Bollywood review: Akshay Kumar gives his all to 'Gabbar is back'
We’ve seen copious number of Bollywood super-heroes, with capes and without, vigorously crusade for a corruption-free country, but nothing quite prepares us for a hero fighting a bigger battle for brand superiority.
It doesn’t matter whether he's a devil, or an angel. Whether he’s good, or bad. Or, if he’s a villain, or a hero.
What does matter eventually is, if he’s a bigger brand than his enemy.
Yes, hidden deep within a revolution is a brand war between the hero and the villain.
It’s Patil versus Gabbar!
“Go on, find out who is the bigger brand,” challenges the hero with a villain’s name, while the villain (with a hero’s name?) glares back quizzically.
While the fight to clean up the system takes precedence over everything else, it slips to the background during their big face/off.
It’s obvious Gabbar owes much of his popularity to the Bollywood classic ‘Sholay’ or to the bunch of daft police officers in 'Gabbar is back' who constantly ask, “who is Gabbar?”
The talk about youth power, and the need for change, loses steam as a raunchy item girl, a pretty wife, and cute girlfriend step in to sway and distract us, and Gabbar.
To use two-hours-and-10-minutes to drill home the point seems rather excessive, and regrettably irrelevant.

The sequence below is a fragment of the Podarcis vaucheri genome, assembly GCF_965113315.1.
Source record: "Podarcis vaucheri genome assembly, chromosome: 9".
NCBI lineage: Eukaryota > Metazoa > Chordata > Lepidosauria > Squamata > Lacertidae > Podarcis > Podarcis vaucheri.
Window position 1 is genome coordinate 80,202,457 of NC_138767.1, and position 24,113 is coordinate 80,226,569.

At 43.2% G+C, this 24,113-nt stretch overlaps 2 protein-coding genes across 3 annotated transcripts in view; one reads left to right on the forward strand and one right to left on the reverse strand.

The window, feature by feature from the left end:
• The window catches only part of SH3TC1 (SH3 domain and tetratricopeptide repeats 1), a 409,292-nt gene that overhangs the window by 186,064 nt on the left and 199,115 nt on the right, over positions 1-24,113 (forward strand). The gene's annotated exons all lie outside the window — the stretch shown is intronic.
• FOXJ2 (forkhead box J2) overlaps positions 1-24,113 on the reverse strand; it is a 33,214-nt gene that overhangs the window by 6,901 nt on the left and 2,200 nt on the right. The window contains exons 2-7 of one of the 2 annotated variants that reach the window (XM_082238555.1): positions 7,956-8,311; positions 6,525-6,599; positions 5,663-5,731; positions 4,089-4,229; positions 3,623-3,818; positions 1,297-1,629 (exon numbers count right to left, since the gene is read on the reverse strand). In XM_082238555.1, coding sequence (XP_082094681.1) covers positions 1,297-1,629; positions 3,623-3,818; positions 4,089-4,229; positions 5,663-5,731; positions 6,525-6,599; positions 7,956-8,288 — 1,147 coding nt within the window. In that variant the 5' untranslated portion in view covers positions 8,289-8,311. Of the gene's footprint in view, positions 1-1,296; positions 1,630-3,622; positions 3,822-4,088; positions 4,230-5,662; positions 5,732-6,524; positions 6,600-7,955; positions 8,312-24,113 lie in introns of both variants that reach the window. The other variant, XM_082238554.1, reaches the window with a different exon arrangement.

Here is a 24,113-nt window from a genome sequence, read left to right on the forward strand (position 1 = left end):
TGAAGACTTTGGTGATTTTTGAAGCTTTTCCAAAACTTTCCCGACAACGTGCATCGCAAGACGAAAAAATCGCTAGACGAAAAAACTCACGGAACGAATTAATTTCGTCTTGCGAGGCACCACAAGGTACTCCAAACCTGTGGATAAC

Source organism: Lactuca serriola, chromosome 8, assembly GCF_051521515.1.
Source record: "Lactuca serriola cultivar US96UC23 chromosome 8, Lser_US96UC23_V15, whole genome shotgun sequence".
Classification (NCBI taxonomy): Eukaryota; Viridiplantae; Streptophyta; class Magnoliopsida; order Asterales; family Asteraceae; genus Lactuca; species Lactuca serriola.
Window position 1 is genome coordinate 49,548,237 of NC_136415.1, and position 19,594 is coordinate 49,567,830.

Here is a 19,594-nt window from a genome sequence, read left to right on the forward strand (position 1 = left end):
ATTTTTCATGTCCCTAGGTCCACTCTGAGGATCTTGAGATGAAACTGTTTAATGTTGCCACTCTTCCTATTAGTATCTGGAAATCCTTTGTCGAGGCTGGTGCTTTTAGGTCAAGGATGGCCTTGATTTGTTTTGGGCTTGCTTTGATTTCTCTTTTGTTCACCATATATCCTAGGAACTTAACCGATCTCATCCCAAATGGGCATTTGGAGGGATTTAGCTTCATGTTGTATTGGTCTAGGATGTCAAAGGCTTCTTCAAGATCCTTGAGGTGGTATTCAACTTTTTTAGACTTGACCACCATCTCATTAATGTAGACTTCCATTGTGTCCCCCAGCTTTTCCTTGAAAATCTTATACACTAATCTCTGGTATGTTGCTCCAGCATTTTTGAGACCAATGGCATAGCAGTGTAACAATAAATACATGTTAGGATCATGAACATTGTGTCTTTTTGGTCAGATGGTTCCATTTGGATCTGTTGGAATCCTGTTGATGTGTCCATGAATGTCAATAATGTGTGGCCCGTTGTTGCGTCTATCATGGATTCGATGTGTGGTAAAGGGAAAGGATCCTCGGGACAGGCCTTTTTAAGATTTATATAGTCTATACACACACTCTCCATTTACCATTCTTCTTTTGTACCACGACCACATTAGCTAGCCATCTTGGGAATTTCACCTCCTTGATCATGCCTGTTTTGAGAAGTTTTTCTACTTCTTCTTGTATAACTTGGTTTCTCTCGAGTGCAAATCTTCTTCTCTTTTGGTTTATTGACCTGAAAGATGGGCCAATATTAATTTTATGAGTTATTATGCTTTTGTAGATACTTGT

Director Krish’s Bollywood debut disappoints greatly because of his inability to adapt the script of the 2003-hit Tamil action-drama ‘Ramanaa’ to our times. Had ‘Ghajini’ director AR Murugadoss and writer of the original tweaked it a bit, it could’ve benefited.
Akshay Kumar sleepwalks as the crusader of goodwill. Armed with some cringe-inducing lines, a few kick-ass moves, and an extreme allergy to the word ‘sorry’, Akshay slips into Adi-turned-Gabbar without much trouble.
“Our system is like a diaper. It is wet in some places, and loose in other places,” he announces, much to our shock. Apart from borrowing legendary lines from the classic, this Gabbar clearly didn’t get any powerful lines of his own.
His women – Kareena Kapoor Khan (who is honoured with ‘big big hug’ in the credits), and Shruti Hassan – are left to pout and pose in abandon. And, that they do with utmost sincerity. It’s when one joins the revolt that things get unintentionally comical.
There are a handful of forgettable supporting cast, each more inconsequential and obnoxious than the other.
Sorry, Akshay! You've given Gabbar a bad name.
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